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Laura Bishai (She/her/hers) is the writer behind Body Language, a writing project that brings conversations about sex into the open.
Hannah: Tell me about more about the background to Body Language! How did your interests develop from studying literature to art, then to this project?
Laura: Growing up in Egypt where you don’t really talk about women, when I hit puberty and going through awkward phases, I couldn’t really talk or go to anyone. Especially being on the curvier side, I grew up being very self aware of my body, which was often over-sexualized. I grew up in a Christian family, so that religious aspect along with Egyptian culture, excluded sex from everyday conversations. Most of my sex ed came from Hannah Montana [laughs], and other American movies and TV shows.
Last summer in Egypt there was a huge movement talking openly about sexual assault. There was a big case that came to light, where a young man who went to a prestigious school assaulted women. So it became a bigger part of social media conversations. Actually, there’s a girl responsible for making this into a social media movement, @assaultpolice. (https://www.instagram.com/assaultpolice/)
With all this, Body Language started as a writing project. I announced an anonymous Google form on Instagram so people could share their thoughts, desires, fears… And a lot of people did. But one of my friends said, “A lot of people don’t have the words. So if you want people to share, you gotta give them some vocabulary” - that, if you want to have conversations, you have to give people the tools.
H: Any unexpected challenges?
L: For some time there was a huge issue whether to be anonymous, whether to associate myself personally to this project or not. Being in Egypt, if I get too “provocative”, it could get easily shut down. So I don’t have my full name on my website. Just initials. It could be seen as something against Egyptian family values.
Just last week, there was a sporting club - it’s kind of like a casual country club, that remains from colonial times - where a bunch of old women had a birthday party. They had penis and vagina shaped cupcakes, that they posted on social media and went viral. The pastry chef ended up getting arrested!
Even on an individual level, I still get comments that my take is too provocative, or get questioned how I know all “that stuff”. Which makes me question myself too, based on internalized shame. I try to detach myself from that.
H: Platonic intimacy by definition takes different meanings and forms depending on the person. What does platonic intimacy look like to you, personally?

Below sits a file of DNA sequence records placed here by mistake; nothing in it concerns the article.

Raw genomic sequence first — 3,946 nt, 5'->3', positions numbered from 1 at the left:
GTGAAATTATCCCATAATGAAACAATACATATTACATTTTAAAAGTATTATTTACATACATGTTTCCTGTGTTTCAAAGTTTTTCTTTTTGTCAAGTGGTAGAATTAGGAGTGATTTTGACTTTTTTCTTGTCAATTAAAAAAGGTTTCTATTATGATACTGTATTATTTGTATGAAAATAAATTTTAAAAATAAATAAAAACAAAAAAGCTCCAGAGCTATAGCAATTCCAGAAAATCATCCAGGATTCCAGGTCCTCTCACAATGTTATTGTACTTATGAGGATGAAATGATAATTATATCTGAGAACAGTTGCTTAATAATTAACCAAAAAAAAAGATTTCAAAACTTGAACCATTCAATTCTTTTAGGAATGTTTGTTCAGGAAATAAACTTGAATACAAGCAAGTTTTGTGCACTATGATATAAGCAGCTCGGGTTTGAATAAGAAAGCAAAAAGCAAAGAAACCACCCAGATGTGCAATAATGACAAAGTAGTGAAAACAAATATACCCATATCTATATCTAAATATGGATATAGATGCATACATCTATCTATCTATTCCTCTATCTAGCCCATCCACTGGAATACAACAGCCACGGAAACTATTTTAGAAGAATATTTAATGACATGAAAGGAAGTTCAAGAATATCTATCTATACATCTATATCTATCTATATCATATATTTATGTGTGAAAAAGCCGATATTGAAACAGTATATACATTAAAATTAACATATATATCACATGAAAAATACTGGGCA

L: I spent a very long time placing romance at a higher level than friendship. I had to unlearn that - mainly in being straight and having straight guy friends. It invited constant speculation from friends, like “have you hooked up” bringing back the idea that guys and girls can’t be “just friends”, which is absurd.
In the end, establishing your own boundaries is all that matters. Sometimes it takes time because you’re human - but think about whether you’re projecting other needs or issues. When you don’t know, it’s easier to misread the sense of connection with others because there’s a void you’re trying to fill and you don’t know how to fill it.
The same principle applies when, if I’m exploring my own sexualities at that period of my life, that changes the way I express myself relationships. I was recently talking about my friends, how exploring your sexuality has a very broad spectrum from only masturbating with yourself only, or experimenting with different genders and sexualities, what kinds of acts you want to perform and when. It’s about exploring the limits of your body and mind that creates a sense of security which informs your relationships.
H: And how may platonic intimacy as you described above help us recontextualize our relationship to works of art and to the artist?
L: I've been interested in writing from a very young age. Writing was my solace and a way of processing whatever I was thinking about. Visual arts, I got into in high school, which I then pursued in art school and now as an art worker. So I’ve always had these two main components.
Art is intimate to begin with. The artist always puts a lot of themselves into their works, which creates a relationship between the artist and viewers. Even without invoking intimacy, there already is a conversation taking place between you and the artist - even when you are both not aware of it.